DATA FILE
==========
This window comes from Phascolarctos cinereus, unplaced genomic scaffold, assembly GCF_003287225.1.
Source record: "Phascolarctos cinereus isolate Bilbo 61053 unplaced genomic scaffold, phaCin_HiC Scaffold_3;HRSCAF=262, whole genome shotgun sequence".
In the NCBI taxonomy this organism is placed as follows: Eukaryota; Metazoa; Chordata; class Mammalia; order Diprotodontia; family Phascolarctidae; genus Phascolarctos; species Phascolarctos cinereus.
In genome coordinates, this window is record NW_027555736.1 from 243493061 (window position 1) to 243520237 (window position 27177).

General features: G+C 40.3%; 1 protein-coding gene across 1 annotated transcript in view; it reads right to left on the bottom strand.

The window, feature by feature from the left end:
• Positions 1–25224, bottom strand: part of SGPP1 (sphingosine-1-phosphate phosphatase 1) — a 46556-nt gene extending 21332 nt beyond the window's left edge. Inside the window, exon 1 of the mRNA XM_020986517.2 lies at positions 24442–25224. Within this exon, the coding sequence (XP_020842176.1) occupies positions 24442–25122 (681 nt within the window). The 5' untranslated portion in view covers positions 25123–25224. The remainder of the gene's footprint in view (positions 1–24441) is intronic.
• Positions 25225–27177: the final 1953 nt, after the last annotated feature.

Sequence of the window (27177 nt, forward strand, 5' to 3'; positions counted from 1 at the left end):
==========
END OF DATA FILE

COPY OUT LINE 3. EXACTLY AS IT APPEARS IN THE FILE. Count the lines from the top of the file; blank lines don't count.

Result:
In the NCBI taxonomy this organism is placed as follows: Eukaryota; Metazoa; Chordata; class Mammalia; order Diprotodontia; family Phascolarctidae; genus Phascolarctos; species Phascolarctos cinereus.